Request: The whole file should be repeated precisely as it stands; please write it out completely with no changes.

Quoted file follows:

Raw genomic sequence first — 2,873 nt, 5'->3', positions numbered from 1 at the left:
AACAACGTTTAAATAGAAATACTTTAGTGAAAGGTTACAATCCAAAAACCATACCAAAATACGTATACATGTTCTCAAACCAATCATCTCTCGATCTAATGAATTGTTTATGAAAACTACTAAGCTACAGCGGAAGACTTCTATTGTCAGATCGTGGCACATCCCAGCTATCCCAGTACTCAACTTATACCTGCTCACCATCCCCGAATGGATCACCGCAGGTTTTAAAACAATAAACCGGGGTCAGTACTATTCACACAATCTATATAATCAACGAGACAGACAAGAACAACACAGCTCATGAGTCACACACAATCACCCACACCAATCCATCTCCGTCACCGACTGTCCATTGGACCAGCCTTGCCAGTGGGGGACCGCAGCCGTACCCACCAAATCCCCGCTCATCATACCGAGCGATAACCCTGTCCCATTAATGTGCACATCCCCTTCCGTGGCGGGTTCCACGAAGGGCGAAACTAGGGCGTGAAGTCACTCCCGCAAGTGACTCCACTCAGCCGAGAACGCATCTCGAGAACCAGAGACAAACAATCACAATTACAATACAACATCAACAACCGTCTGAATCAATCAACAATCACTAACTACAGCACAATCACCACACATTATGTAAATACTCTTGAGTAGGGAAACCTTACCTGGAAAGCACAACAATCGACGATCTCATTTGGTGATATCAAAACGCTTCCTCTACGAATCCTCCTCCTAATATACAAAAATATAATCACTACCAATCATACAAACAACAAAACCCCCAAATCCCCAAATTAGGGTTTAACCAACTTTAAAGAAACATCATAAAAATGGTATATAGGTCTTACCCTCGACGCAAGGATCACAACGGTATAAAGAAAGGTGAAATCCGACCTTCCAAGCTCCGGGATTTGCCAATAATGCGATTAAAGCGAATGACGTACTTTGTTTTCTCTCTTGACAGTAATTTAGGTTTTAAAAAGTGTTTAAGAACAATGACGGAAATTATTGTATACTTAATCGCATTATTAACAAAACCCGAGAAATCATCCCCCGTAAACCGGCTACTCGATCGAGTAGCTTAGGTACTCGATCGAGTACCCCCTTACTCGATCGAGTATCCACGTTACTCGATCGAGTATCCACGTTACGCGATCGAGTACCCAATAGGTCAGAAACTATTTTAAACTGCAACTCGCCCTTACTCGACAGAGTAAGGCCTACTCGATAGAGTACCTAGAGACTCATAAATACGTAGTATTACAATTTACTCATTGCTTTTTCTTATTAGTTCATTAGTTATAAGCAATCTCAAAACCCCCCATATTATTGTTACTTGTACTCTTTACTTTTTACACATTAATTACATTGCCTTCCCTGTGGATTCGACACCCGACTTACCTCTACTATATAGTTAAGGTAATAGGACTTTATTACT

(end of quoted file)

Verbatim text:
Raw genomic sequence first — 2,873 nt, 5'->3', positions numbered from 1 at the left:
AACAACGTTTAAATAGAAATACTTTAGTGAAAGGTTACAATCCAAAAACCATACCAAAATACGTATACATGTTCTCAAACCAATCATCTCTCGATCTAATGAATTGTTTATGAAAACTACTAAGCTACAGCGGAAGACTTCTATTGTCAGATCGTGGCACATCCCAGCTATCCCAGTACTCAACTTATACCTGCTCACCATCCCCGAATGGATCACCGCAGGTTTTAAAACAATAAACCGGGGTCAGTACTATTCACACAATCTATATAATCAACGAGACAGACAAGAACAACACAGCTCATGAGTCACACACAATCACCCACACCAATCCATCTCCGTCACCGACTGTCCATTGGACCAGCCTTGCCAGTGGGGGACCGCAGCCGTACCCACCAAATCCCCGCTCATCATACCGAGCGATAACCCTGTCCCATTAATGTGCACATCCCCTTCCGTGGCGGGTTCCACGAAGGGCGAAACTAGGGCGTGAAGTCACTCCCGCAAGTGACTCCACTCAGCCGAGAACGCATCTCGAGAACCAGAGACAAACAATCACAATTACAATACAACATCAACAACCGTCTGAATCAATCAACAATCACTAACTACAGCACAATCACCACACATTATGTAAATACTCTTGAGTAGGGAAACCTTACCTGGAAAGCACAACAATCGACGATCTCATTTGGTGATATCAAAACGCTTCCTCTACGAATCCTCCTCCTAATATACAAAAATATAATCACTACCAATCATACAAACAACAAAACCCCCAAATCCCCAAATTAGGGTTTAACCAACTTTAAAGAAACATCATAAAAATGGTATATAGGTCTTACCCTCGACGCAAGGATCACAACGGTATAAAGAAAGGTGAAATCCGACCTTCCAAGCTCCGGGATTTGCCAATAATGCGATTAAAGCGAATGACGTACTTTGTTTTCTCTCTTGACAGTAATTTAGGTTTTAAAAAGTGTTTAAGAACAATGACGGAAATTATTGTATACTTAATCGCATTATTAACAAAACCCGAGAAATCATCCCCCGTAAACCGGCTACTCGATCGAGTAGCTTAGGTACTCGATCGAGTACCCCCTTACTCGATCGAGTATCCACGTTACTCGATCGAGTATCCACGTTACGCGATCGAGTACCCAATAGGTCAGAAACTATTTTAAACTGCAACTCGCCCTTACTCGACAGAGTAAGGCCTACTCGATAGAGTACCTAGAGACTCATAAATACGTAGTATTACAATTTACTCATTGCTTTTTCTTATTAGTTCATTAGTTATAAGCAATCTCAAAACCCCCCATATTATTGTTACTTGTACTCTTTACTTTTTACACATTAATTACATTGCCTTCCCTGTGGATTCGACACCCGACTTACCTCTACTATATAGTTAAGGTAATAGGACTTTATTACT